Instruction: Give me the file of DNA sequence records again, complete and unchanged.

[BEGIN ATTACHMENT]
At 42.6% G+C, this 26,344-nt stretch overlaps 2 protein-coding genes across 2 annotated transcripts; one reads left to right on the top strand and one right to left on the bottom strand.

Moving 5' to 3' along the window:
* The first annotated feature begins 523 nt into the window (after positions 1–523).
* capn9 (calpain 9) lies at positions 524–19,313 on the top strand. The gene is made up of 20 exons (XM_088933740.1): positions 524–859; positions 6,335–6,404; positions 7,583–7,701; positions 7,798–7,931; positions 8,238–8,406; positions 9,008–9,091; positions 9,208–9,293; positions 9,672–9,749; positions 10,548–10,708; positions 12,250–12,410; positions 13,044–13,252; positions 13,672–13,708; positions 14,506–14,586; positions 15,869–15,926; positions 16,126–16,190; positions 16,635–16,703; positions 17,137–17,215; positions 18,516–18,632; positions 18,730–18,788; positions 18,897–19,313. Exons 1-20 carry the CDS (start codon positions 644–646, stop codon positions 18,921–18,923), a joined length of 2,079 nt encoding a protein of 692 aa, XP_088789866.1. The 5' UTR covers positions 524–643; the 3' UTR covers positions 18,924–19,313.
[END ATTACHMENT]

At 42.6% G+C, this 26,344-nt stretch overlaps 2 protein-coding genes across 2 annotated transcripts; one reads left to right on the top strand and one right to left on the bottom strand.

Moving 5' to 3' along the window:
* The first annotated feature begins 523 nt into the window (after positions 1–523).
* capn9 (calpain 9) lies at positions 524–19,313 on the top strand. The gene is made up of 20 exons (XM_088933740.1): positions 524–859; positions 6,335–6,404; positions 7,583–7,701; positions 7,798–7,931; positions 8,238–8,406; positions 9,008–9,091; positions 9,208–9,293; positions 9,672–9,749; positions 10,548–10,708; positions 12,250–12,410; positions 13,044–13,252; positions 13,672–13,708; positions 14,506–14,586; positions 15,869–15,926; positions 16,126–16,190; positions 16,635–16,703; positions 17,137–17,215; positions 18,516–18,632; positions 18,730–18,788; positions 18,897–19,313. Exons 1-20 carry the CDS (start codon positions 644–646, stop codon positions 18,921–18,923), a joined length of 2,079 nt encoding a protein of 692 aa, XP_088789866.1. The 5' UTR covers positions 524–643; the 3' UTR covers positions 18,924–19,313.